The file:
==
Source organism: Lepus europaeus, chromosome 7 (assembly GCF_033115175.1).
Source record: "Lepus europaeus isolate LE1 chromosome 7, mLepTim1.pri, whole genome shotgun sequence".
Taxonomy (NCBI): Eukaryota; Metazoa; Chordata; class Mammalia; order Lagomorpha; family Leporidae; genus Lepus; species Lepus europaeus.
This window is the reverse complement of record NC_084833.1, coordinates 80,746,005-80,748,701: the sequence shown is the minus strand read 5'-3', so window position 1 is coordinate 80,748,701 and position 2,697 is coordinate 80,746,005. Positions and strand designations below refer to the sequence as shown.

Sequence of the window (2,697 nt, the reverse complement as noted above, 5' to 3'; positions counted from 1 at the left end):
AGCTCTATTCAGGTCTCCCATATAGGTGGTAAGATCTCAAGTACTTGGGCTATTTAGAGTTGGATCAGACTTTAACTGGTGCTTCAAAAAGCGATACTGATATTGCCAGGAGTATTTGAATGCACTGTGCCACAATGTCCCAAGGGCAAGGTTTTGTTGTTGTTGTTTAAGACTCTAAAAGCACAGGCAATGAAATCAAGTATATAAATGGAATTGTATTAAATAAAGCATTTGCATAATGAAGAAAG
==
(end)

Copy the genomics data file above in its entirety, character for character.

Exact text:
Source organism: Lepus europaeus, chromosome 7 (assembly GCF_033115175.1).
Source record: "Lepus europaeus isolate LE1 chromosome 7, mLepTim1.pri, whole genome shotgun sequence".
Taxonomy (NCBI): Eukaryota; Metazoa; Chordata; class Mammalia; order Lagomorpha; family Leporidae; genus Lepus; species Lepus europaeus.
This window is the reverse complement of record NC_084833.1, coordinates 80,746,005-80,748,701: the sequence shown is the minus strand read 5'-3', so window position 1 is coordinate 80,748,701 and position 2,697 is coordinate 80,746,005. Positions and strand designations below refer to the sequence as shown.

Sequence of the window (2,697 nt, the reverse complement as noted above, 5' to 3'; positions counted from 1 at the left end):
AGCTCTATTCAGGTCTCCCATATAGGTGGTAAGATCTCAAGTACTTGGGCTATTTAGAGTTGGATCAGACTTTAACTGGTGCTTCAAAAAGCGATACTGATATTGCCAGGAGTATTTGAATGCACTGTGCCACAATGTCCCAAGGGCAAGGTTTTGTTGTTGTTGTTTAAGACTCTAAAAGCACAGGCAATGAAATCAAGTATATAAATGGAATTGTATTAAATAAAGCATTTGCATAATGAAGAAAG